China Denies Study Saying COVID-19 Hit Wuhan Earlier Than Claimed

The study was conducted by Harvard Medical School.

2 min read
Workers wearing protective suits check customers’ health QR codes at the entrance of a re-opened shopping mall in in Wuhan in central China’s Hubei province.

A considerable increase in the number of cars parks outside Wuhan hospitals in October and September 2019 suggests that China was dealing with the spread of COVID-19, weeks earlier than previously admitted, according to a study by Harvard Medical School.

“The global COVID-19 pandemic was originally linked to a zoonotic spillover event in Wuhan’s Huanan Seafood Market in November or December of 2019. However, recent evidence suggests that the virus may have already been circulating at the time of the outbreak, ”read the abstracts of a study published by Harvard Medical School.

They said they used previously validated data streams like satellite imagery of hospital parking lots and Baidu search queries of disease-related terms, to investigate the possibility of a coverup.

"While we cannot confirm if the increased volume was directly related to the new virus, our evidence supports other recent work showing that emergence happened before identification at the Huanan Seafood market (in Wuhan)," read the research.

The Findings

Researchers studying 350 commercial satellite images have claimed that, compared to the same time in 2018, there were nearly double the number of vehicles parked outside the health centres, according to an ABC report on the study.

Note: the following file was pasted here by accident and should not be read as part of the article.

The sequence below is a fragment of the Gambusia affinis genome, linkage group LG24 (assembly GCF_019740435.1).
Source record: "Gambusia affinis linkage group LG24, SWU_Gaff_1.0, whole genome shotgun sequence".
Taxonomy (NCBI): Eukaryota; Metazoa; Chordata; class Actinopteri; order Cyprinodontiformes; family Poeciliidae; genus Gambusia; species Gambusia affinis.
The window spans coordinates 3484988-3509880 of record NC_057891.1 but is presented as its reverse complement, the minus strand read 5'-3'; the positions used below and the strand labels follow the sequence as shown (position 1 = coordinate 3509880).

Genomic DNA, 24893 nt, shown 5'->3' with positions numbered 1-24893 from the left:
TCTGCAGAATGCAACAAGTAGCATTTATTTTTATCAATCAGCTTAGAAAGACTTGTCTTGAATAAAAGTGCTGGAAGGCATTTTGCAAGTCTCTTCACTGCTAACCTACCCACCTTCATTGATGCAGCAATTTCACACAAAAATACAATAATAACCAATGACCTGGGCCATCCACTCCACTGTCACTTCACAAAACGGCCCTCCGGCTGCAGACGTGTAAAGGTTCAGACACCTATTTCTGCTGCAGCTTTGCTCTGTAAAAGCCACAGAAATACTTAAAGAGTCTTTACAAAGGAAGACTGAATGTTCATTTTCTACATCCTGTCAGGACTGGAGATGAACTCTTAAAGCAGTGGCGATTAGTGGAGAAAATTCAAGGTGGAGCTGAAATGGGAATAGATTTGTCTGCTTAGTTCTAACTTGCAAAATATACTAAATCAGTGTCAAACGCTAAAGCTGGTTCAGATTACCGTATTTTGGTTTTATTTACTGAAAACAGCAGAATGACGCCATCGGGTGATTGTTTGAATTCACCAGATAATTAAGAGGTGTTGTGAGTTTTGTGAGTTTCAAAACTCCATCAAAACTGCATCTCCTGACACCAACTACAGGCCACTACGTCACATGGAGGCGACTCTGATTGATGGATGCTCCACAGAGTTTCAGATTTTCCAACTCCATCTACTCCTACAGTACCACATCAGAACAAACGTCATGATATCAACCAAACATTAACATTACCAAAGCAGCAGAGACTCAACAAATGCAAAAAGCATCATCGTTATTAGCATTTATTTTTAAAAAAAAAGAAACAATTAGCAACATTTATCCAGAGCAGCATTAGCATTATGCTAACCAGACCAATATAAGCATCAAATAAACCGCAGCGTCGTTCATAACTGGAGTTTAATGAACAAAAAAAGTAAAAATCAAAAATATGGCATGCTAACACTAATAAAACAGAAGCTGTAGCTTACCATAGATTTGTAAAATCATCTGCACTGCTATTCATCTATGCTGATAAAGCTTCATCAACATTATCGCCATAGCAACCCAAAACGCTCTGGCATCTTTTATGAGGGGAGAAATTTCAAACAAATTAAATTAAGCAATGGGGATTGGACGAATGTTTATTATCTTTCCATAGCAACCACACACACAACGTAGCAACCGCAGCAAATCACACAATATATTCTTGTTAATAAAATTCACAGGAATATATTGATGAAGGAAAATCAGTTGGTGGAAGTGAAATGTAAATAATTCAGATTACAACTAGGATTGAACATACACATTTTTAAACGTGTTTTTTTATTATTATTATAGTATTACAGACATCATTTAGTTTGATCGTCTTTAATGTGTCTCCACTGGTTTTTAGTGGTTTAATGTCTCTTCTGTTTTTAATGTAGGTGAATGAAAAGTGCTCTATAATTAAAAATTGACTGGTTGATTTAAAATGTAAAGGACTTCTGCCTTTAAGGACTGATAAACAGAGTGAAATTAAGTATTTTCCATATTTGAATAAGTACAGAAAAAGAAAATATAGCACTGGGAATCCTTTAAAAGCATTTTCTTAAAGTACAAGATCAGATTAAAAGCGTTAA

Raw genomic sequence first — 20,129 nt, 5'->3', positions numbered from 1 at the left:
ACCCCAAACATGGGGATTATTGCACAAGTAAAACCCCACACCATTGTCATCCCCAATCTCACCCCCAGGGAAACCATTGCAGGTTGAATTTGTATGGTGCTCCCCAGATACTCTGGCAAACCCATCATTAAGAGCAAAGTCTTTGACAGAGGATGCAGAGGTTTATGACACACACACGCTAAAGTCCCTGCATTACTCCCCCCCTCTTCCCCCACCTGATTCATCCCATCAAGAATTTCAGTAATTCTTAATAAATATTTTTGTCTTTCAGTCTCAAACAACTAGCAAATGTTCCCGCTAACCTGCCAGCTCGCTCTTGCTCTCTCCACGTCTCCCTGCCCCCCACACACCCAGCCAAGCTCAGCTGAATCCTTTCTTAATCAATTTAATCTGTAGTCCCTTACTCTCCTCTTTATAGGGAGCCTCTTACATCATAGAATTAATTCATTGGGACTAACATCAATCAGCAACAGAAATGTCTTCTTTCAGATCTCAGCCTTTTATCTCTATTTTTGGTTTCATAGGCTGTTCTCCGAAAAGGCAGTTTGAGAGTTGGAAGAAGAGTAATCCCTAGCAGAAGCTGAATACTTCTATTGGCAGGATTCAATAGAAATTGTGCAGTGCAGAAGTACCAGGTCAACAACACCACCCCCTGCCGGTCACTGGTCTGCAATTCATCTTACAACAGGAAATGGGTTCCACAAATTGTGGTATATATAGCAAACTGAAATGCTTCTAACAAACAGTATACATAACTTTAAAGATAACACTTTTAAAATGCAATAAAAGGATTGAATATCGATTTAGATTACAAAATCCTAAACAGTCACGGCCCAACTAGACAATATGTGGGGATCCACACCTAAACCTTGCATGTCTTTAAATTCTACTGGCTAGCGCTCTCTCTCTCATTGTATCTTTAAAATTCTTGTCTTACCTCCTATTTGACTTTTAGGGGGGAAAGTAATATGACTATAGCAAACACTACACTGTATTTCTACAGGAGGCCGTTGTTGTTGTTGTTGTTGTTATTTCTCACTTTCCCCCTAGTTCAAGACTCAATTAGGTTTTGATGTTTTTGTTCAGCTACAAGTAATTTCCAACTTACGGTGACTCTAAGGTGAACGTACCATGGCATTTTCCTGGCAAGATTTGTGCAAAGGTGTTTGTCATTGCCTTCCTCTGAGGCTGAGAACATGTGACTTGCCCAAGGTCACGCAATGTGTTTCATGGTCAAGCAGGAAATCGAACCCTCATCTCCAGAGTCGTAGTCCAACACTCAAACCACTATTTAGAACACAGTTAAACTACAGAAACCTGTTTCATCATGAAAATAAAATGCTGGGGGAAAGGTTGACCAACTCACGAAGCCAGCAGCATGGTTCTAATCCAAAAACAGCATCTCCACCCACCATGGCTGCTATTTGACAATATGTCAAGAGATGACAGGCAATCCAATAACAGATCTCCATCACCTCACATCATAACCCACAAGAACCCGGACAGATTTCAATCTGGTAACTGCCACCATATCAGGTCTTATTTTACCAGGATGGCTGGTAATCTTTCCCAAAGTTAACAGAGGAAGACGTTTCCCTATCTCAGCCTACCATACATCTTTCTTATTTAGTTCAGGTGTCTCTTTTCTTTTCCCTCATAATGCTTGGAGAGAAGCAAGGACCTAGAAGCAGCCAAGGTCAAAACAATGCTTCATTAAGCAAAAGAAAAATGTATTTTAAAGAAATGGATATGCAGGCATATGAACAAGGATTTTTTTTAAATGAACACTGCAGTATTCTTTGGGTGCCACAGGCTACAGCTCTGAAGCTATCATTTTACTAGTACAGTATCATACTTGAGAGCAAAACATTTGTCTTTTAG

For example, Wuhan Tongji Medical University had 214 cars parked outside in September 2019, compared to just 112 cars in October 2018. Meanwhile, Zhongnan Hospital of Wuhan University had 506 cars parked one day in October 2018 but 640 cars parked one day in October 2019.


The study also found that there was a spike in search for information on ‘cough’ and ‘diarrhoea’, on the Chinese search engine Baidu, around the same time. These two are known symptoms of COVID-19.

Dr John Brownstein, who led the study, told ABC News: "Something was happening in October. Clearly, there was some level of social disruption taking place well before what was previously identified as the start of the novel coronavirus pandemic.”


‘It’s Ridiculous,’ says China

Chinese Foreign Ministry spokeswoman Hua Chunying, asked about the research at a daily press briefing on Tuesday, dismissed the findings.

“I think it is ridiculous, incredibly ridiculous, to come up with this conclusion based on superficial observations such as traffic volume,” she said.

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